Objectives The case records at Queen Square afford a unique opportunity to understand the evolution of neurological diagnosis between 1870 and 1920. This period witnessed a shift from the descriptive and observational to a sophisticated and detailed understanding of discrete disease patterns.
Results By 1870, the introduction of microscopic pathological analysis of the nervous system had led to the recognition of disease processes including tumour, haemorrhage, infarction, meningitis and sclerosis. However, the most frequent diagnoses remained symptomatic (epilepsy, movement and functional disorders, visual loss and paralysis). Syphilis, paralysis agitans, and poliomyelitis were amongst the few specific diagnoses. The final decade of the 19th century saw the description of disease patterns, particularly in France, Germany and the US. These included disseminated and amyotrophic lateral sclerosis, myasthenia gravis and latterly eponymous disorders and signs attributed to Dejerine, Duchenne, Sanger Brown, Huntington, Marie, Romberg, Wernicke, Babinski and Charcot as well as Bright, Jackson, Gowers and Wilson in the UK.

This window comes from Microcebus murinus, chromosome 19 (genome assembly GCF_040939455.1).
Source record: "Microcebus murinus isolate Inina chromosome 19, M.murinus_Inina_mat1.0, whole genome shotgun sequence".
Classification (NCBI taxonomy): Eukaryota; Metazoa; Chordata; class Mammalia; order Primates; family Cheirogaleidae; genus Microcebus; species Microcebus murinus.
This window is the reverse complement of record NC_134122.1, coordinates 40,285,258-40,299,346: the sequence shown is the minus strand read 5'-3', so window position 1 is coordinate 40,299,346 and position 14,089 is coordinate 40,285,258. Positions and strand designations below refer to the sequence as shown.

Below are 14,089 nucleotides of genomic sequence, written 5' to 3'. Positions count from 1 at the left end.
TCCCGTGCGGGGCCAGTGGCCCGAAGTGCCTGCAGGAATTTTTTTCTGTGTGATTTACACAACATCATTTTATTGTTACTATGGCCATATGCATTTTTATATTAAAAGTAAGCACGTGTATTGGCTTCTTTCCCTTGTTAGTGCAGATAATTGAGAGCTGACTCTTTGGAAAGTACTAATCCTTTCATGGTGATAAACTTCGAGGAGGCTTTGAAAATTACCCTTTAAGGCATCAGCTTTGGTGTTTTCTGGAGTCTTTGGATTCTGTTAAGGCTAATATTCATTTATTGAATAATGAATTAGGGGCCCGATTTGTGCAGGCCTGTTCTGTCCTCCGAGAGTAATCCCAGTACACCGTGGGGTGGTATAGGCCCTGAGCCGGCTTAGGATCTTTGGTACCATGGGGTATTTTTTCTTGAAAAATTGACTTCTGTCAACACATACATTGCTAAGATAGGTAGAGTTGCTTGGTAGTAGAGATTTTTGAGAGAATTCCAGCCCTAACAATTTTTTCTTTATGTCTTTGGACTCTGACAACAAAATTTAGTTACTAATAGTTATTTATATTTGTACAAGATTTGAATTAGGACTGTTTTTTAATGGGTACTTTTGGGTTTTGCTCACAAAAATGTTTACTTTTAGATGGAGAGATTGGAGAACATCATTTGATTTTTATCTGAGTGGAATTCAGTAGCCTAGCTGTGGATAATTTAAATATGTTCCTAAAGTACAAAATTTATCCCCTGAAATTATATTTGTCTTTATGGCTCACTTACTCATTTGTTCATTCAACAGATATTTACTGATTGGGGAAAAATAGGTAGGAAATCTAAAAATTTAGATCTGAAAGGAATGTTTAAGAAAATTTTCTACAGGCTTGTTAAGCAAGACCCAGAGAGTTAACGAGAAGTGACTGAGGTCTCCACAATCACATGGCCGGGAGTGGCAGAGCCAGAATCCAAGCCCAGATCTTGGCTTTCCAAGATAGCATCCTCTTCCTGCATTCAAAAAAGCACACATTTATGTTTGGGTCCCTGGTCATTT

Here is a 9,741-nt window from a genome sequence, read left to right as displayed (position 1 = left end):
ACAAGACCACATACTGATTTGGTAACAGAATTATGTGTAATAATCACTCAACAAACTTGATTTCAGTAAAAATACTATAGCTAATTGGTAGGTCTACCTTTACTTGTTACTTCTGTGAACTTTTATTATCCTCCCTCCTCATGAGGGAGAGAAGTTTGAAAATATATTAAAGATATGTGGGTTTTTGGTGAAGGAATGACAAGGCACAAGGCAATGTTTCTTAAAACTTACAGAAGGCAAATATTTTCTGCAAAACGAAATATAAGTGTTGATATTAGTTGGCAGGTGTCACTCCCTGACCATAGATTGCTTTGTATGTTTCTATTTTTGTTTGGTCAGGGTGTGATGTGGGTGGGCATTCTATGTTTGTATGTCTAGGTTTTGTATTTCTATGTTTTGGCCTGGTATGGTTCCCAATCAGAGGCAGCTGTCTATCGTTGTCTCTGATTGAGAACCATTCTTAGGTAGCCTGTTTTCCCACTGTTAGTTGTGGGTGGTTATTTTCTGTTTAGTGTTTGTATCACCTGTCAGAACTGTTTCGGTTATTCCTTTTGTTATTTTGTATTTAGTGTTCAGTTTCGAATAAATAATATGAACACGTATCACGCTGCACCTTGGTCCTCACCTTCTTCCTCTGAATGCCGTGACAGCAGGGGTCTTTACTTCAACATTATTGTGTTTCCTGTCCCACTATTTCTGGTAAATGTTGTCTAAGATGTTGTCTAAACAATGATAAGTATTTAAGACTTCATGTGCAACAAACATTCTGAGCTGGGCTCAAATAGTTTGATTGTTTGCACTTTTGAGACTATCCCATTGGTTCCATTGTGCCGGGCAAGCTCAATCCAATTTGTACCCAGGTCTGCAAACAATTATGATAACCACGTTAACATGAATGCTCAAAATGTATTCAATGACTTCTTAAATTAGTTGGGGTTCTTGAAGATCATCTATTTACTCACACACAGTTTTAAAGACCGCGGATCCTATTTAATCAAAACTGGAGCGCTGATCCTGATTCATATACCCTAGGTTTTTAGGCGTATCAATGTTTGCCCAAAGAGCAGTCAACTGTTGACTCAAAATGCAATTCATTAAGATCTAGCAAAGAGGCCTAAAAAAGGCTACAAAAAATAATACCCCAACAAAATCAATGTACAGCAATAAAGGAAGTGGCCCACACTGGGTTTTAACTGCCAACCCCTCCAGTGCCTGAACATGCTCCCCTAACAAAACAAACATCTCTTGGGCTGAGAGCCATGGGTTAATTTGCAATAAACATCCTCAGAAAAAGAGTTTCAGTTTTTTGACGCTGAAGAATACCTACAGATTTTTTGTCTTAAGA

Conclusions The case record diagnoses, as well as the writings of Gowers and others, show how rapidly neurological thought evolved over 50 years. Queen Square was able to systematise neurological disease but was also remarkably responsive in understanding, accepting and adopting the neurological advances made across Europe.
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